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Do You Manage CX Metrics Like Concentric Circles?

By Lynn Hunsaker CCXP posted 16 days ago

  

Why are customer experience metrics our Number 1 challenge, year after year?



When you understand how experience management metrics build upon one another, you can clearly see where you should focus. Like concentric circles, or a Russian doll, start with Earnings per Share and work backward.



Customers' expectations are established by what's done in Marketing and Sales. This starts with identifying your Ideal Customer Profile, emphasizing acquisition of ideal customers, and setting realistic expectations. If any of these factors is weak, you're not set up for efficient and effective CXM. 

Costs to Serve include delivering everything you sold to the customer, along with onboarding and maintaining your relationship with the customer. Unfortunately, it also includes costs of handling mis-steps, misunderstandings, concerns, negative word-of-mouth, refunds, remedies, incentives, escalations, churn, and so on.




Customer experience metrics
 revolve around the unfortunate aspects of Cost to Serve. They track the efficiency and effectiveness of making up for things going wrong.

  • Customer Acquisition Costs (CAC) are influenced by Net Promoter Score (NPS), Health Score, and Satisfaction ratings.

  • Churn Rate is affected by First Contact Resolution (FCR), Effort Score, and Satisfaction.

Although these CX metrics are popular, they are LAGGING indicators. This means you cannot see them until customers do something or tell you something.

Health Score, CAC, NPS, SAT, Effort Score, and FCR are results of realities (positive + defects) relative to expectations. Therefore, all actions are reactive regarding typical CX metrics. 

Furthermore, these are INDEXES, which are not actionable (except the satisfaction ratings). They can be combined as a super index. For example, the Secure Customer Index combines likely to recommend + likely to rebuy + overall satisfaction. Similarly, Health Score combines NPS + overall satisfaction + Service inquiries + product usage. Indexes are most useful for
correlation analysis (key driver analysis; KDA).  You must also collect other data about CX+EX+PX expectations and realities. This data can be collected via surveys or text/voice mining or operational data. When you correlate expectations and realities data versus your index, you can identify key drivers.

What’s missing in experience management metrics are the 2 core dolls in your concentric circles of Russian dolls: Realities (aka absence/presence of expectation defects) versus Expectations. CX success is when customers' realities match or exceed their expectations. When you achieve a 1:1 ratio between their realities and expectations, there is no pain. Accordingly, Costs to Serve are minimized. Therefore, you need strong focus on expectation management and realities (defects) management. This is the heart of experience management!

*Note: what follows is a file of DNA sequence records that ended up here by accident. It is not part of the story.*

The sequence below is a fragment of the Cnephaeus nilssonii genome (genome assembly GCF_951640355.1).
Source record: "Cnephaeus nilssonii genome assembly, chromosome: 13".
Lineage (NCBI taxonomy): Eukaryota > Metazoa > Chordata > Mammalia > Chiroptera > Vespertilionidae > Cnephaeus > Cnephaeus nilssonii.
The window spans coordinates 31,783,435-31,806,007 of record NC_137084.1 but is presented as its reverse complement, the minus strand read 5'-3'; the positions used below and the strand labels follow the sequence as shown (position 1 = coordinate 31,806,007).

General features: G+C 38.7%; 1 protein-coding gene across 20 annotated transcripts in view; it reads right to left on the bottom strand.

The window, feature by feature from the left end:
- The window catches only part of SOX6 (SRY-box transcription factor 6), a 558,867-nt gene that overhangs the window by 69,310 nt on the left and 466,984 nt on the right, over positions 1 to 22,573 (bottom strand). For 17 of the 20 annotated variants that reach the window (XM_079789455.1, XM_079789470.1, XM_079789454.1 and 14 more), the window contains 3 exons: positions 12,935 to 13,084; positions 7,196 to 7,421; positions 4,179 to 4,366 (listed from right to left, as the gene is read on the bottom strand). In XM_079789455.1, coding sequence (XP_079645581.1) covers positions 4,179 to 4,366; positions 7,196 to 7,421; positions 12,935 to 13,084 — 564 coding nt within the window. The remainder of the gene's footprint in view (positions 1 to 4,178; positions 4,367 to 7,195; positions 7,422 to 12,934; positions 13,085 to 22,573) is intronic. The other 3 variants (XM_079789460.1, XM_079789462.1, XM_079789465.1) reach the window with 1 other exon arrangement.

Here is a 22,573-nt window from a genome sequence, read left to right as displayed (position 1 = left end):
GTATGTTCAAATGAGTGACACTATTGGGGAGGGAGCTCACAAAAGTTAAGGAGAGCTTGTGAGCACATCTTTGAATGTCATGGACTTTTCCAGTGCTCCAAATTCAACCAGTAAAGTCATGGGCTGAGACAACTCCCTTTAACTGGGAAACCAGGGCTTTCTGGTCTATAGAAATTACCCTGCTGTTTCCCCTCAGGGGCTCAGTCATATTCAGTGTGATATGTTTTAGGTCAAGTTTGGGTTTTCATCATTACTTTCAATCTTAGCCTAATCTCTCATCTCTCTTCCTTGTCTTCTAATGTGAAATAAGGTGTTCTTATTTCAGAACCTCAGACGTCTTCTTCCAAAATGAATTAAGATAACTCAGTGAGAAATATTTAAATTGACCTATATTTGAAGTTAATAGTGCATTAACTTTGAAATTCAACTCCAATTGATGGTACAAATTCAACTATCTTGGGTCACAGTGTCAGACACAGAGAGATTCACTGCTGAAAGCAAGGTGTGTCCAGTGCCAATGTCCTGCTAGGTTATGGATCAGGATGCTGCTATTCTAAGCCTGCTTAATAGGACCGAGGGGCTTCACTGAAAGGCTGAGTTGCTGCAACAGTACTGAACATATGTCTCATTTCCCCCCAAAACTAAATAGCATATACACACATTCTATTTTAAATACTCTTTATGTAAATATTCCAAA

When you create a Pareto chart for each key driver, you rank order the contributing elements of that key driver. The 80/20 rule indicates the Vital Few elements to solve. You want to focus on the Vital Few, to prevent recurrence of customer / employee / partner pain for the key driver.

When you prevent recurrence of CX pain for the key driver, you’re creating CX Annuities! An annuity is a fund that provides ongoing returns. Preventing recurrence (a) frees-up your Cost to Serve expenses that would otherwise be needed forever in the future — those expenses are no longer needed! — and (b) re-allocates that money to growth opportunities.



Examples of CX Leading Indicators are shown in the chart above. These are achievements of cross-functional teams at Applied Materials where I led CX company-wide. These strides are the result of CX index key driver analysis, followed by Pareto analysis and 5 Why’s analysis, action plans addressing the 5th why, and huge focus on the action plan’s internal progress metric as CX Leading Indicator.

  • Arrows indicate which Leading Indicators improved Profit Margin Expansion and Sales Velocity.

  • Value Quotient is a tally of value deliveries in the numerator and value failures in the denominator. This can be tracked by every work group in your firm, for both internal and external CX. It’s instrumental in shaping a preventive mindset.

  • Sales Velocity and Value Quotient contribute to Return on Assets.

  • Profit Margin Expansion and Lifetime Value and ROA contribute to Earnings per Share.

  • When you connect the dots between (1) defects/expectations Leading Indicators and (2) Value Quotient, (3) Sales Velocity, (4) Profit Margin Expansion, and (5) Lifetime Value, it’s easy for executives to see how you are shaping ROA and EPS.


This is an excerpt  -- see my full article at 5 Best Experience Management Metrics.

Want to discuss this? Set up a 15-minute call with me at https://bit.ly/meetLH or send me a message.


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